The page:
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Thrums: How to make Thrum Mittens

A good friend made me a delightful pair of these for Christmas last year, and I couldn't help myself, I just had to figure it all out for myself and try making these too!


Knitting thrum mittens is reallyas simple as your favorite standby mitten pattern (knit in the round) and embedding a ball of roving or raw fiber.   The premise is as simple as this:  regular, plain stockinette mittens, with tufts of soft fluffy fiber knit into the body and thumb of the mitt at regular intervals, both to create a pleasing pattern, and to evenly space the tufts so as to create a wool sheath inside the mittens that felts over time into an extra warm wooly layer.


A few things to consider when designing your Thrum Mittens though...


Mitten Design:


- Remember that there will be a layer of wool INSIDE the mittens... so you may have to make a larger size than usual for a given hand to accomodate for the thrums inside.  It never hurts to take specific measurements, especially if you are making them for hands that don't live with you and are not readily available for trying on repeatedly!  I usually add about 1/2 - 1 inch to those measurements to leave room for extra puffy thrums.

- Start with measurements around the wrist for the cuff (for kids I like to make cuffs a little longer than for adults... you wouldn't want snow up Your sleeves during an epic snowball battle would you?)

- Measure the circumference of the hand at the widest point, around the knuckles usually. 

- How long is the hand, from the base of the hand to the tip of the fingers? 

- How far from the base of the hand to the place where the thumb begins?


Once you have your measurements, you are ready for the design process.   I like to insert a thrum every 4 stitches... this means that I need my rows to be in multiples of 4 stitches.  This way I have 1 thrum, then 3 plain stitches all the way around.  I insert thrums every 5 rows (thrums then 4 plain, then thrums again)  Depending on the basic pattern you choose, your thumb gussett increases might mess up your thrum "pattern" on the mitten.  To avoid this, I try and start at the base of the thumb with ALL the stitches I would have needed to increase for the gussett. 

- i.e. if Normally I would have started at the base of the hand with 40 stitches and increased over 12 rows to 48 stitches for the thumb gussett... just increase around the first row of stockinette after the ribbing cuff at even intervals (i.e. every 5 stitches do in increase in your favorite method) and start off at the base of the hand with 48 stitches.  Any bagginess that this would have created will be filled in with the thrums, and won't be noticed.


You may need to swatch and adjust your needle size to achieve the measurements you calculated above.  Most knitters HATE swatching.  Me included.  But it is the most reliable way to know whether your yarn will behave to your exact specifications.  It allows you to see how your yarn will knit up on given needles, and will let you see if the finished product will be big enough.  Knitting gauge gadgets are cheap and help to figure out gauge conundrums... this one was about 4$, and includes a needle sizer.  Worth every penny... now I just need to find one with a "wraps per inch" tool built in...



A Gauge Example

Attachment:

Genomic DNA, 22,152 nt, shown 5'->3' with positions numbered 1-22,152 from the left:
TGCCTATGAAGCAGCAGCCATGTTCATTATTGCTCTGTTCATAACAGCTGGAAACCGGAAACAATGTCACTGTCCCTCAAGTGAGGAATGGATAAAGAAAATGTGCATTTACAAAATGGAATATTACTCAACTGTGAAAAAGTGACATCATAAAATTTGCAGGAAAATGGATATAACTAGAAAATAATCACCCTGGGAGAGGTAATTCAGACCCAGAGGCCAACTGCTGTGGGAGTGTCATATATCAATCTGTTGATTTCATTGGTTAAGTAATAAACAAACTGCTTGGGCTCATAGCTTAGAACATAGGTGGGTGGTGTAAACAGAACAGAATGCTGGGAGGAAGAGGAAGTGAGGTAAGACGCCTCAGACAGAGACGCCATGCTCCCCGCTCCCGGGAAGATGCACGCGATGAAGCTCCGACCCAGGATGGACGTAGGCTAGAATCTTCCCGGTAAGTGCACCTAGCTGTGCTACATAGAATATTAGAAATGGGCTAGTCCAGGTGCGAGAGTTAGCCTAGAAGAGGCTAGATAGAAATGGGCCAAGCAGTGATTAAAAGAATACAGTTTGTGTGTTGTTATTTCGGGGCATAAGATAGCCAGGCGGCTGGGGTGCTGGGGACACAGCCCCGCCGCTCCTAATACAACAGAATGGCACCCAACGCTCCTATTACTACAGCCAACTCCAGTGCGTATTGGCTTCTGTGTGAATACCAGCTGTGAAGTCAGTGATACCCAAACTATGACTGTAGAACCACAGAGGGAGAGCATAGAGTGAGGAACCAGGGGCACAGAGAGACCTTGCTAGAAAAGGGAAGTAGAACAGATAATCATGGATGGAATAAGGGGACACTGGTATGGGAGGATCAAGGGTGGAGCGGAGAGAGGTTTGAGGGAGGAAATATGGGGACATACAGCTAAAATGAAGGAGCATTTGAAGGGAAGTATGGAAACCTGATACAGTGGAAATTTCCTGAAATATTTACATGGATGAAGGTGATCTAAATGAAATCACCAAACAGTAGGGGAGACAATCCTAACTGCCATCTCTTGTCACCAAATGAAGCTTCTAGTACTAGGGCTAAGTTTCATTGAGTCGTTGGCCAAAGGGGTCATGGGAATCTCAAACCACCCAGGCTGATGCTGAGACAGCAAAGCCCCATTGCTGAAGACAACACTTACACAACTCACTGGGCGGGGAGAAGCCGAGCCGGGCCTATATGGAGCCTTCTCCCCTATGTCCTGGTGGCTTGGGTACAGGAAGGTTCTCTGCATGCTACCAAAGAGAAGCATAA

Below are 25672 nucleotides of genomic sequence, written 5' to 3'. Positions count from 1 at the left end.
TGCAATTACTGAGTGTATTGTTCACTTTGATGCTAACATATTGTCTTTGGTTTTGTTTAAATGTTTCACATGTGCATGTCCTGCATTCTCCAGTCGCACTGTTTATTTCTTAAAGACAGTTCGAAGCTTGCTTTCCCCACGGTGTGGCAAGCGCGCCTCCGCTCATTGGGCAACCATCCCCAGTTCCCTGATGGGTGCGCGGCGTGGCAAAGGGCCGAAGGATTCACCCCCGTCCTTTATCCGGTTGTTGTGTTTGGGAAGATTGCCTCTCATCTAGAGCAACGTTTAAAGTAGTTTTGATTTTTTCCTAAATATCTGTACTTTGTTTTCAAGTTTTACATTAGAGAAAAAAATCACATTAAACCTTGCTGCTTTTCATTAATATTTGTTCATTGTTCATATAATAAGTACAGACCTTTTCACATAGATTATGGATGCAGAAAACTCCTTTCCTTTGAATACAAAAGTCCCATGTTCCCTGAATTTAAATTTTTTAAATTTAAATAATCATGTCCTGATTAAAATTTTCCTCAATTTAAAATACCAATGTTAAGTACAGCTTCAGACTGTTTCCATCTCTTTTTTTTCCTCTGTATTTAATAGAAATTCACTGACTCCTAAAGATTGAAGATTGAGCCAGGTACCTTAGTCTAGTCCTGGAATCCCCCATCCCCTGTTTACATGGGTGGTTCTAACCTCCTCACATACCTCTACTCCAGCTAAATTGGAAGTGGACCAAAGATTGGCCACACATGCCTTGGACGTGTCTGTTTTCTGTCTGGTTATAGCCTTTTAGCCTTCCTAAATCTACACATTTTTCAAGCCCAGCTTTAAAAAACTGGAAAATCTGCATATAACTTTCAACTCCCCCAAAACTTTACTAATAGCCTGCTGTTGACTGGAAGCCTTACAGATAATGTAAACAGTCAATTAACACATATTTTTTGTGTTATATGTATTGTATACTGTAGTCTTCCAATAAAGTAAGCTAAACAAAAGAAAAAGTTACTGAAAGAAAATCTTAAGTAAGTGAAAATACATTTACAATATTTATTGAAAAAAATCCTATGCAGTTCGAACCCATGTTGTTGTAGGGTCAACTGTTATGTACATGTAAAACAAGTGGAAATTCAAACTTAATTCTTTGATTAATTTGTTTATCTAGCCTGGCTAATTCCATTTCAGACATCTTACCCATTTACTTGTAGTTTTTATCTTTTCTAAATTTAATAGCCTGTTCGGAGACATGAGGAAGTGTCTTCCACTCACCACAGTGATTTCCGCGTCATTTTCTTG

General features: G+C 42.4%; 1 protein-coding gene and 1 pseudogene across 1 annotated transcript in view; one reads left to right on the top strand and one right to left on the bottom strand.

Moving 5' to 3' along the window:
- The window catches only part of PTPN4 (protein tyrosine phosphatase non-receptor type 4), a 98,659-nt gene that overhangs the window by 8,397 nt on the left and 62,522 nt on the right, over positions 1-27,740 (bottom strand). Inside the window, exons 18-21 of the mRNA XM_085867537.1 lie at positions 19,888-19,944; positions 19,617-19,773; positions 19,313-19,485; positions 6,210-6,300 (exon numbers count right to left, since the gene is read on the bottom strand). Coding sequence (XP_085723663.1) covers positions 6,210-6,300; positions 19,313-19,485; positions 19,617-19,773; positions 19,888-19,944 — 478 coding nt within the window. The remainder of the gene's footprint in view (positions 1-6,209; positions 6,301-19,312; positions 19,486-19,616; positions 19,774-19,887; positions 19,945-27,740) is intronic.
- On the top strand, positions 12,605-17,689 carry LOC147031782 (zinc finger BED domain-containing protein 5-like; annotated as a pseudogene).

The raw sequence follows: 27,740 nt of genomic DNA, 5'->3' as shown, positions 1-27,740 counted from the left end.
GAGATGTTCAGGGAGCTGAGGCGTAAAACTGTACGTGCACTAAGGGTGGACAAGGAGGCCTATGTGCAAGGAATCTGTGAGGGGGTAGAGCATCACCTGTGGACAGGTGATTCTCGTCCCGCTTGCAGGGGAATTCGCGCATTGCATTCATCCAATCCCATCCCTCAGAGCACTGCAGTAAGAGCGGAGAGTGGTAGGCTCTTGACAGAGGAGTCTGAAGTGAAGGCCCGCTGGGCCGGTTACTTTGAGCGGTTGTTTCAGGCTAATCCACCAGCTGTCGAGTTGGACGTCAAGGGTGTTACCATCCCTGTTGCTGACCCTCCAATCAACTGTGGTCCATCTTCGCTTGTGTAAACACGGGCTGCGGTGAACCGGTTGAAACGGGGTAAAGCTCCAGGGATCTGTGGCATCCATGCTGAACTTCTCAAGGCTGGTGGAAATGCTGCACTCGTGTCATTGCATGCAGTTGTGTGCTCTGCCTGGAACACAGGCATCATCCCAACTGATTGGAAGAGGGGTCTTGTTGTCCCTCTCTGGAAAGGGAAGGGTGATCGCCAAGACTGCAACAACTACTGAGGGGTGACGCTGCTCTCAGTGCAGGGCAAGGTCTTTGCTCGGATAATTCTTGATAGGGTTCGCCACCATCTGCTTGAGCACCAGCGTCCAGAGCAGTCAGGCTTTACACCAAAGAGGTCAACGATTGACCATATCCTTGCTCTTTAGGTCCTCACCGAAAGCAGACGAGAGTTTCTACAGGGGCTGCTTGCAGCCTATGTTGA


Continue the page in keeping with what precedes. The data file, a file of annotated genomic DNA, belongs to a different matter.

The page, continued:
- Imagine you have someone with a hand circumference of 8 inches... you cast on 56 stitches... and your stockinette stitch is knitting up at 10 stitches per inch.


      56 stitches, at 10 stitches per inch, would knit up give-or-take to give you a tube of 5.6 inches... that mitten is NOT going to fit the desired hand.


      To make it work with this yarn, you will either need to use bigger needles, to stretch your stitch size, or perhaps modify your design to accomodate more stitches


      If you stick with 10 sts per inch, you will need to increase to 80 stitches in a round to accomodate an 8 inch circumference hand.


      If you gauge up your needles... and achieve 7 stitches per inch, then 56 stitches would give you the required 8 inches.


Clear as mud right?


Now for the Thrums:

A picture speaks a thousand words...




Embedding the Thrums:


Another part that has various methods...  Myself, I like simplicity.  I basically just "knit" the thrum along with the strand of yarn in the Thrum stitch and then continue along the row.  I repeat a thrum every 4 stitches, or you can add them as you like.


     ... Knit, Knit, THRUM, Knit, knit, Knit, THRUM, Knit, Knit, Knit, THRUM, Knit...    You get the Picture!


For the row following a thrum row, I knit into the Thrum+Yarn stitch THROUGH THE BACK LOOP.. this creates a nice puffy stitch where the Thrum is most visible, and the other yarn stays to the back of the work more.  Play with this in your swatch, and see how it looks for you.  You will find that you need to gently tug the backs of the thrums to tighten them a bit after knitting a few rows, but they tend to stay fairly tight thereafter.  I found it easier to tug the thrums from the tips of the mittens and the thumbs when they were finished by turning the mitten inside out and then tugging at that point.  You will find a way that works best for you.  Remember to keep tucking the thrums dow inside your mitten-tube as you go to keep them out of your way!


Caution!  Washing!


Thrums are usually made from raw wool... which turns into FELT when you heat it up and agitate it!  Thrum mittens are not machine washable unfortunately, and never machine dry, or you will get mittens that felt together inside!


Hand wash in cool water, agitate very little if possible, and lay flat to dry.  After a few weeks of wear, the thrums will start to mat a little inside and create that felted wool sheath, so they are easier to wash as time goes on. 


Just be cautious your first time, and all will be fine!







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